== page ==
Article

p53 mutations are confined to the comedo type ductal carcinoma in situ of the breast. Immunohistochemical and sequencing data.

Department of Pathology, Vanderbilt University, Nashville, Tennessee.
Laboratory Investigation (Impact Factor: 3.83). 08/1994; 71(1):67-72.
Source: PubMed

ABSTRACT Mutations in the p53 tumor suppressor gene have been identified in breast and many other carcinomas. It is not clear, however, when these mutations occur during breast carcinogenesis. Overexpression of 53 protein has been reported in some ductal carcinoma in situ (DCIS) lesions. To further study the overexpression of p53 in DCIS of the breast and correlate these findings with changes at the molecular level, we performed p53 immunostaining and direct sequencing in noncomedo and comedo DCIS.
Archival blocks were obtained on cases of noncomedo DCIS, (including encysted, noninvasive papillary carcinoma) and comedo DCIS. Immunohistochemical staining with the p53 antibody DO7 was performed on all cases. Polymerase chain reaction (PCR) amplification of exons 5, 6, and 7 of the p53 gene was performed and the PCR products were directly sequenced. Four comedo DCIS cases that were p53 immunopositive were further screened for p53 mutations by PCR/single strand conformation polymorphism in exons 8 and 9 of the p53 gene. One of these cases showing a mobility shift was directly sequenced.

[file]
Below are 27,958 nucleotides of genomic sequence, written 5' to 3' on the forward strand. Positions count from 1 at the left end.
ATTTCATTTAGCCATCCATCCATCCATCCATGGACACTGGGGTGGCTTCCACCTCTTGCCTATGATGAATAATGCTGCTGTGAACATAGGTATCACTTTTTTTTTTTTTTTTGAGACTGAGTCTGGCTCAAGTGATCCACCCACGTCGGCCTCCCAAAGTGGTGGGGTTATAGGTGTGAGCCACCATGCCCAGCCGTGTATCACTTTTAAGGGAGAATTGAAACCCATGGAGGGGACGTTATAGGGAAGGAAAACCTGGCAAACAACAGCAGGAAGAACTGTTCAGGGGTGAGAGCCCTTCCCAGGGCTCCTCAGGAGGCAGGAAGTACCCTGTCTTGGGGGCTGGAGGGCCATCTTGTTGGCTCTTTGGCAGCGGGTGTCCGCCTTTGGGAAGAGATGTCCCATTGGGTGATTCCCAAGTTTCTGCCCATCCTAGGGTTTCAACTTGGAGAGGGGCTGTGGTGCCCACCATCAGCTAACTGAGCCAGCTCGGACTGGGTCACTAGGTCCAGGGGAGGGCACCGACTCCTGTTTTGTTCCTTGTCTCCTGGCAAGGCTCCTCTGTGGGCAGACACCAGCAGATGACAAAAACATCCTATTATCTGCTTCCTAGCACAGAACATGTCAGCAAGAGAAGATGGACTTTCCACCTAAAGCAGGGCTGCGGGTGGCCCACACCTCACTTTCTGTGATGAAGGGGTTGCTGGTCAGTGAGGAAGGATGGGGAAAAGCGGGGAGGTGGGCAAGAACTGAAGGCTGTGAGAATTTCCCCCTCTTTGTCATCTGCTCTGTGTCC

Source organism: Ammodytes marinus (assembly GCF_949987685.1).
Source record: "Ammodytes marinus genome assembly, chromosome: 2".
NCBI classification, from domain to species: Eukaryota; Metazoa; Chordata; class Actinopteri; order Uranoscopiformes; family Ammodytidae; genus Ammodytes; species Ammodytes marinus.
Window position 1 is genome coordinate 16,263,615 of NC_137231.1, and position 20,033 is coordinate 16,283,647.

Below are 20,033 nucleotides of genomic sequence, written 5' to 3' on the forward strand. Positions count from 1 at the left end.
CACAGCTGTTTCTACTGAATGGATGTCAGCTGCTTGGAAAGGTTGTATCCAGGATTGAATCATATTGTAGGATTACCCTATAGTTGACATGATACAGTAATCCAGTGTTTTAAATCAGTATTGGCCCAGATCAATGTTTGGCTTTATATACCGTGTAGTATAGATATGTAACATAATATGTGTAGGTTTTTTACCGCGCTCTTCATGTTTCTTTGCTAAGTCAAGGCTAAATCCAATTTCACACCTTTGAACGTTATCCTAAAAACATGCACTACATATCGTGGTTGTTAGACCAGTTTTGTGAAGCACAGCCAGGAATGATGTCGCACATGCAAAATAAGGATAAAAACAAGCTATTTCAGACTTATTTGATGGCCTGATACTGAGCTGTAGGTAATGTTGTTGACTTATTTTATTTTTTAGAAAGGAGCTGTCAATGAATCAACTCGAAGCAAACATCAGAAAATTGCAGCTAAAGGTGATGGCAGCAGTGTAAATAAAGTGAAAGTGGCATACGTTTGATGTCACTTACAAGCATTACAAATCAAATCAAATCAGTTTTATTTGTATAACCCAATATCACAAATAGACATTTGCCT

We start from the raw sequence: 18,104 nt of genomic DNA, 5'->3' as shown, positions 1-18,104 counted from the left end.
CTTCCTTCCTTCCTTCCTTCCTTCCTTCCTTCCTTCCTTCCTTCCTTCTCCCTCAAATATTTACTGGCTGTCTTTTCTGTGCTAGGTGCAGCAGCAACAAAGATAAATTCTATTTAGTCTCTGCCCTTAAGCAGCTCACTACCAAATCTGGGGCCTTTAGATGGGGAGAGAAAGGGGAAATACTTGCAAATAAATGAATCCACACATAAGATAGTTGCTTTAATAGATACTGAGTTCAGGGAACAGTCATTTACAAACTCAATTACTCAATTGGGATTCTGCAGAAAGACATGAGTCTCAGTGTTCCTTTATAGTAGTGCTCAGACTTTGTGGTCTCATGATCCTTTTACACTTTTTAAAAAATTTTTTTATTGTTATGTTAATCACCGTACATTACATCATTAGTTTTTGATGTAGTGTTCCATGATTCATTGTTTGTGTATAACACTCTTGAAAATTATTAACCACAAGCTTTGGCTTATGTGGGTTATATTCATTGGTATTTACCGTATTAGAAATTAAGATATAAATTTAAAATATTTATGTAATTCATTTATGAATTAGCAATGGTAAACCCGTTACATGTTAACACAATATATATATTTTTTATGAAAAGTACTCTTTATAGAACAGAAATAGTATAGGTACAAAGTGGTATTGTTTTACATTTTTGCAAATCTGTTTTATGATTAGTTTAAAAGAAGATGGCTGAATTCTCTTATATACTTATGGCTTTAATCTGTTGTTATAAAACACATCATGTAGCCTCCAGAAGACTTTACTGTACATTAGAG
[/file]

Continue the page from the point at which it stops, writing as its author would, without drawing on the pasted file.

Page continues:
We examined 39 lesions including comedo DCIS (N = 12) and noncomedo DCIS (N = 27), the latter including 17 encysted noninvasive papillary carcinomas. Immunostaining with DO7 was positive in 4 of 12 comedo DCIS lesions (33%) while all noncomedo lesions including encysted noninvasive papillary carcinomas were negative. Direct sequencing of PCR products confirmed wild-type DNA in exons 5 and 6 in all noninvasive papillary carcinomas, 3 randomly selected noncomedo DCIS lesions, and 4 p53 antibody-positive comedo DCIS lesions. In these latter 4 cases, wild-type DNA sequences were preserved in exon 7 for all cases. A single case had a conformational shift in exon 8 within the four cases screened in exons 8 and 9. Direct DNA sequencing of this exon revealed a G to A point mutation resulting in an arginine-to-histidine substitution at codon 273 of the protein.
Our results suggest that mutant p53 protein accumulation in preinvasive lesions is limited to comedo (high grade) DCIS and that p53 positivity by immunohistochemistry does not correlate in all cases with specific p53 mutations in exons 5 to 9, the most highly conserved regions of this gene.

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